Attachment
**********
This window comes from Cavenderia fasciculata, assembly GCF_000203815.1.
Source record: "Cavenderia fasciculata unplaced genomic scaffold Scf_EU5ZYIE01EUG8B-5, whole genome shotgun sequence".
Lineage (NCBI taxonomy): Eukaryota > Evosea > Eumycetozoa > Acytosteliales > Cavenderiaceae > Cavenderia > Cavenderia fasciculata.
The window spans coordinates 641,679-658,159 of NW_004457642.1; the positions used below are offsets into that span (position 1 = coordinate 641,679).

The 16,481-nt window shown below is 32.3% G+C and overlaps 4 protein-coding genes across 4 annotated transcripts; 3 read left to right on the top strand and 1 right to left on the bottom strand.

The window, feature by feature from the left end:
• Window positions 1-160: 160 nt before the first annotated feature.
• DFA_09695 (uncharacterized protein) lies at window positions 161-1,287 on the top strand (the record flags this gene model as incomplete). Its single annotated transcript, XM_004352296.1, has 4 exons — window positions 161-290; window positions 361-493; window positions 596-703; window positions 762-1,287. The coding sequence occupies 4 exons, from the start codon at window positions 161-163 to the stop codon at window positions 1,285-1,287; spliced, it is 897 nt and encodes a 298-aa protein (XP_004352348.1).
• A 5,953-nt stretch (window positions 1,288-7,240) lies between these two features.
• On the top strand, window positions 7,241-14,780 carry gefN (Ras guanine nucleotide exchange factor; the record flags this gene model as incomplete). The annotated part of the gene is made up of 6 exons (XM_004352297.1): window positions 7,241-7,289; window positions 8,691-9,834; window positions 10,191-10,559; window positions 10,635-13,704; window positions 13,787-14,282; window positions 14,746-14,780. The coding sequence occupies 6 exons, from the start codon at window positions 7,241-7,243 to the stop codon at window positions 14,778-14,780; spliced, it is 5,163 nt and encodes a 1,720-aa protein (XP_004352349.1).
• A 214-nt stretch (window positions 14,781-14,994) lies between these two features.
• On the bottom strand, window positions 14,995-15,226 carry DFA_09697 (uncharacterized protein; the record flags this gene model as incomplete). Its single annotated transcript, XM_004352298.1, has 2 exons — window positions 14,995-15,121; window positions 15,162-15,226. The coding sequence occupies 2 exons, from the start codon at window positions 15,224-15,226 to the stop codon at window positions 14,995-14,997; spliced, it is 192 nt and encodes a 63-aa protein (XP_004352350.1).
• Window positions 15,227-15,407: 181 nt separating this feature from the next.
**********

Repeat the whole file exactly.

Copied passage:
This window comes from Cavenderia fasciculata, assembly GCF_000203815.1.
Source record: "Cavenderia fasciculata unplaced genomic scaffold Scf_EU5ZYIE01EUG8B-5, whole genome shotgun sequence".
Lineage (NCBI taxonomy): Eukaryota > Evosea > Eumycetozoa > Acytosteliales > Cavenderiaceae > Cavenderia > Cavenderia fasciculata.
The window spans coordinates 641,679-658,159 of NW_004457642.1; the positions used below are offsets into that span (position 1 = coordinate 641,679).

The 16,481-nt window shown below is 32.3% G+C and overlaps 4 protein-coding genes across 4 annotated transcripts; 3 read left to right on the top strand and 1 right to left on the bottom strand.

The window, feature by feature from the left end:
• Window positions 1-160: 160 nt before the first annotated feature.
• DFA_09695 (uncharacterized protein) lies at window positions 161-1,287 on the top strand (the record flags this gene model as incomplete). Its single annotated transcript, XM_004352296.1, has 4 exons — window positions 161-290; window positions 361-493; window positions 596-703; window positions 762-1,287. The coding sequence occupies 4 exons, from the start codon at window positions 161-163 to the stop codon at window positions 1,285-1,287; spliced, it is 897 nt and encodes a 298-aa protein (XP_004352348.1).
• A 5,953-nt stretch (window positions 1,288-7,240) lies between these two features.
• On the top strand, window positions 7,241-14,780 carry gefN (Ras guanine nucleotide exchange factor; the record flags this gene model as incomplete). The annotated part of the gene is made up of 6 exons (XM_004352297.1): window positions 7,241-7,289; window positions 8,691-9,834; window positions 10,191-10,559; window positions 10,635-13,704; window positions 13,787-14,282; window positions 14,746-14,780. The coding sequence occupies 6 exons, from the start codon at window positions 7,241-7,243 to the stop codon at window positions 14,778-14,780; spliced, it is 5,163 nt and encodes a 1,720-aa protein (XP_004352349.1).
• A 214-nt stretch (window positions 14,781-14,994) lies between these two features.
• On the bottom strand, window positions 14,995-15,226 carry DFA_09697 (uncharacterized protein; the record flags this gene model as incomplete). Its single annotated transcript, XM_004352298.1, has 2 exons — window positions 14,995-15,121; window positions 15,162-15,226. The coding sequence occupies 2 exons, from the start codon at window positions 15,224-15,226 to the stop codon at window positions 14,995-14,997; spliced, it is 192 nt and encodes a 63-aa protein (XP_004352350.1).
• Window positions 15,227-15,407: 181 nt separating this feature from the next.